I've found that in chassidish shuls (at least in London and Manchester, UK) that they always do one of the Shir hamaalos and a Kaddish before starting maariv with והוא רחום.

Is there a source and reason for this minhag?


I found this article at www.daat.ac.il .

He gives several reasons:

Based on a gemoro in Brochos 4b [paraphrased]: a person comes in to the synagogue from his work in the field and he learns what he can learn and afterwards he says Shema and Amidah. So Chazal arranged that we should say Shir Hamaalos before Maariv in order to pray after saying Tehillim. (Shiltei Hagiborim on the Rif Brochos 8b and others.)

או"ז בשם תשובת הגאונים והכלבו, ד"ם או"ח סי' נד says from Kabbalah that one should not interrupt between Kaddish and Borechu. From this we see that we need to say Kaddish before Borechu. (Kaddish cannot be said without some prefatory pesukim (Kol Bo Siman 6 requires at least 3)), so Chazal chose to say Psalm 134 because it contains the words “who stand in the house of Hashem at night”.

And because Psalm 134 contains the words, lift up your hands and bless (וברכו) Hashem so we say this Psalm before ברכו.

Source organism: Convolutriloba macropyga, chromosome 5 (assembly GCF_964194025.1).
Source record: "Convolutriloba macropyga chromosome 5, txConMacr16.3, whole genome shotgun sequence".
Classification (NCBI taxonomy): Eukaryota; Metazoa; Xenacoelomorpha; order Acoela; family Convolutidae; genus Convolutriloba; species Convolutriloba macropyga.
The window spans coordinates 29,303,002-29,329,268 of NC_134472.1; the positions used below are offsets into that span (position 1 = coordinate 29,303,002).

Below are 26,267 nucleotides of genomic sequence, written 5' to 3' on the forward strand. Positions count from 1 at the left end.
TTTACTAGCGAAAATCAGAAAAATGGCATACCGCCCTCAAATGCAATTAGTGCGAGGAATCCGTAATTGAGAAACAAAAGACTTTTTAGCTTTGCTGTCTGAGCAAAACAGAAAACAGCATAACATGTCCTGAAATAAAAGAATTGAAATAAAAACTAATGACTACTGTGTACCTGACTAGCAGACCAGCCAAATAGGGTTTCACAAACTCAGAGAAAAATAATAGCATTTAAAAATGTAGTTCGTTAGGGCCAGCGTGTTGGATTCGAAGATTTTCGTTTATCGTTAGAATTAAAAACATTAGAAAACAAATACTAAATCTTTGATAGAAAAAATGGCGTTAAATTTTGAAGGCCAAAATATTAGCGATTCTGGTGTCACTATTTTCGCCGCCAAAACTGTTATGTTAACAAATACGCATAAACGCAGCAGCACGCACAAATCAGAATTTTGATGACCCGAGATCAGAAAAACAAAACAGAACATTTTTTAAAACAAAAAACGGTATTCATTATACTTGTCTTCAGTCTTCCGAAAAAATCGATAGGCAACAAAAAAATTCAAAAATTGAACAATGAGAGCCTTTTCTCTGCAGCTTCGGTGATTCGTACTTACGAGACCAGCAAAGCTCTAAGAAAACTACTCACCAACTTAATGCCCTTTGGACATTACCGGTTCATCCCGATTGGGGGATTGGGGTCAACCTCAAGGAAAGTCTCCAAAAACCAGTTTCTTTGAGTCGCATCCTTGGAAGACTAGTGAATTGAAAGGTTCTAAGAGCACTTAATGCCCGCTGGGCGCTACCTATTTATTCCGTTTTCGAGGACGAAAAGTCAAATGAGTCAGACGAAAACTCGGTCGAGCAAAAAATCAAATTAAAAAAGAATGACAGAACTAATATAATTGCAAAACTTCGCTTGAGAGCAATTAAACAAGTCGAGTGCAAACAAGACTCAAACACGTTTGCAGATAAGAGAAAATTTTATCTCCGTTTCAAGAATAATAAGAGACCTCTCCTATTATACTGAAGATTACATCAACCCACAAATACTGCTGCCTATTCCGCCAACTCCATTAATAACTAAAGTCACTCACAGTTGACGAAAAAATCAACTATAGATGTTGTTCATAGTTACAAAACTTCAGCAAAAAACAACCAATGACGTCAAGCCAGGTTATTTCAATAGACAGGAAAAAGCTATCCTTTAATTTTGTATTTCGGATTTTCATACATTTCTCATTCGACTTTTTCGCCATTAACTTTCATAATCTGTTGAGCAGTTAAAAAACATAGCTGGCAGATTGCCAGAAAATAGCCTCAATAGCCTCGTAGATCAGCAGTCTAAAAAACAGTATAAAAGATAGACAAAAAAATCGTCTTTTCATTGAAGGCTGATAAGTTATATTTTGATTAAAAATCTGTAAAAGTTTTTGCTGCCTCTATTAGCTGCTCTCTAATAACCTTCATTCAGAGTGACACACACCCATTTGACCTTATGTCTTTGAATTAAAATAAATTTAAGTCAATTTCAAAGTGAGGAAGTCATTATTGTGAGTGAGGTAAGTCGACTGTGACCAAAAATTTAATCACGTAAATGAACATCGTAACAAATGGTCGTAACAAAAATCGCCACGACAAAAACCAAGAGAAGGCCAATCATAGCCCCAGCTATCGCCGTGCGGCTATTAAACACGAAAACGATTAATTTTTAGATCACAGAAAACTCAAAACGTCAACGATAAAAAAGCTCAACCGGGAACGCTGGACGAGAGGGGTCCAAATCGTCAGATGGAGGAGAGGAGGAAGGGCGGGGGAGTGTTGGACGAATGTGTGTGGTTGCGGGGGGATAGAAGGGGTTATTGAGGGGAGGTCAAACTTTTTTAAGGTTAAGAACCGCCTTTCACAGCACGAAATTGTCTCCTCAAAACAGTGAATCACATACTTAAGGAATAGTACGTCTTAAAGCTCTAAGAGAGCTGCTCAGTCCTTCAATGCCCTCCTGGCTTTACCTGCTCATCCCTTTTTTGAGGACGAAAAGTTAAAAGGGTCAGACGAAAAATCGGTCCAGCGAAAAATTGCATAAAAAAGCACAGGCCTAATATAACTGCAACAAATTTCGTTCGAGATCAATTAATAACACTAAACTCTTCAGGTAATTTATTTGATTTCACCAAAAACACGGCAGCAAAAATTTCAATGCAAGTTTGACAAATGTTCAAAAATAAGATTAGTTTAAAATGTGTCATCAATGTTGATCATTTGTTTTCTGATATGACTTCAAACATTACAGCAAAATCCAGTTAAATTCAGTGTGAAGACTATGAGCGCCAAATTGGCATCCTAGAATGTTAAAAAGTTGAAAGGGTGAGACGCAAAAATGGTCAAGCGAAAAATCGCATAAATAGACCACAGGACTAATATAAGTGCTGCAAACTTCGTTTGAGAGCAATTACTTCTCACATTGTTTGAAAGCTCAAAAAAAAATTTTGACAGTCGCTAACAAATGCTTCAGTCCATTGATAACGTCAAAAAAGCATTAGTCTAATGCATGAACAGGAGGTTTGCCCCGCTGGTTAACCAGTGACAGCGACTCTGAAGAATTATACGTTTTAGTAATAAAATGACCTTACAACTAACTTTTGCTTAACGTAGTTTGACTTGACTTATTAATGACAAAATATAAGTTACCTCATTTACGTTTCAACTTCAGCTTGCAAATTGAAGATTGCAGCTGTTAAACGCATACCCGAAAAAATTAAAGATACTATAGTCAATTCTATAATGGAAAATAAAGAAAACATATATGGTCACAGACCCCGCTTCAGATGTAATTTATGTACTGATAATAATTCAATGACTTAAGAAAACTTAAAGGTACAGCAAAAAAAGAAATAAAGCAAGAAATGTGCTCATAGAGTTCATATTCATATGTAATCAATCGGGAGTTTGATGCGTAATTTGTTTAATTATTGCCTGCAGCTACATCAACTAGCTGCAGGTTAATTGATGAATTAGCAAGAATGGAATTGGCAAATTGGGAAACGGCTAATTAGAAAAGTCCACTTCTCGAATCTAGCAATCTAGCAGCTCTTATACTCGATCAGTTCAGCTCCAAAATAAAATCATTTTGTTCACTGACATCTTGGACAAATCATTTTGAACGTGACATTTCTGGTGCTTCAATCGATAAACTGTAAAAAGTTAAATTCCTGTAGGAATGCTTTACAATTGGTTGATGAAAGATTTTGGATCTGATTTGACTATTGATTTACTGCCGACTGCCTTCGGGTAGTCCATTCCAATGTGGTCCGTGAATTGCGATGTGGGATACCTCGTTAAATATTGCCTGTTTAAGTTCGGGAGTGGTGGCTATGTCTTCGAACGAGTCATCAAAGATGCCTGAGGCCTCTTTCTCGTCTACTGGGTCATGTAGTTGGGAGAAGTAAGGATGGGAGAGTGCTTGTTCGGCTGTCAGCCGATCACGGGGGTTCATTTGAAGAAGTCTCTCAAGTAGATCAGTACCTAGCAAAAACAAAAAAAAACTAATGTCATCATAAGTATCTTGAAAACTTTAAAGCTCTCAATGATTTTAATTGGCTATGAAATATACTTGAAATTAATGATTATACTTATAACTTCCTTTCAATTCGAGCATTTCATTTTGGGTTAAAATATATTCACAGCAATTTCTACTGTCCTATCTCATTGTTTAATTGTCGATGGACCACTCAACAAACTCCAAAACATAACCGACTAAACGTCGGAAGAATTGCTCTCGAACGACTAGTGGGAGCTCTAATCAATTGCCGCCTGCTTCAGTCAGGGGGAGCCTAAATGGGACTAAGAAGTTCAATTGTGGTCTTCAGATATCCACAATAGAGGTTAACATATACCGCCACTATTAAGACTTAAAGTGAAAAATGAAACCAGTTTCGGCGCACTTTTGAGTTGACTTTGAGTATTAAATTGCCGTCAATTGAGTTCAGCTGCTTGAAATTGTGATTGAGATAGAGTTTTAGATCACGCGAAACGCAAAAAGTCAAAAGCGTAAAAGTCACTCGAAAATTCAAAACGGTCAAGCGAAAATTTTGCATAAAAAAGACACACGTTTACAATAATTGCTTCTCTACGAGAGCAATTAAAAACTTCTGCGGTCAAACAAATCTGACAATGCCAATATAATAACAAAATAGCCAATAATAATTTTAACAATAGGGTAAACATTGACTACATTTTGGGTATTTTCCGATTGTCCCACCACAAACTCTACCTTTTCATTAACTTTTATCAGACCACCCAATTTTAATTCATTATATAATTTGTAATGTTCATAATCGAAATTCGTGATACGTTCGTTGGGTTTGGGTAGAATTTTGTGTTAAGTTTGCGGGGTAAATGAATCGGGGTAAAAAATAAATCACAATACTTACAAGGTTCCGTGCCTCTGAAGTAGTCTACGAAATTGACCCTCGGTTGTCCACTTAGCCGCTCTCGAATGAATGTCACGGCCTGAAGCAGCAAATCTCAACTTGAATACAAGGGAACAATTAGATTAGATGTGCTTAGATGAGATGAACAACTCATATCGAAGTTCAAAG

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    Interesting. Thanks! Note the שלטי הגיבורים is actually on 2a of the rif. Also the kolbo says that it is good to say the pesukim שלא לשנות מנהג התפילה which I don't really understand... – Moshe Steinberg Apr 9 '17 at 8:07
  • @MosheSteinberg I believe you are misunderstanding the Kol Bo. He is talking about a scenario where the chazzan was mafsik between פסוקי דזמרה and kaddish, and he paskens that he should not say kaddish. He then adds parenthetically that we find a similar din by maariv, where we say barchu but not kaddish. Then he returns to the above scenario, saying that it's good to say at least 3 pesukim and then say kaddish - שלא לשנות מנהג התפילה! – Ploni Apr 24 '17 at 3:43

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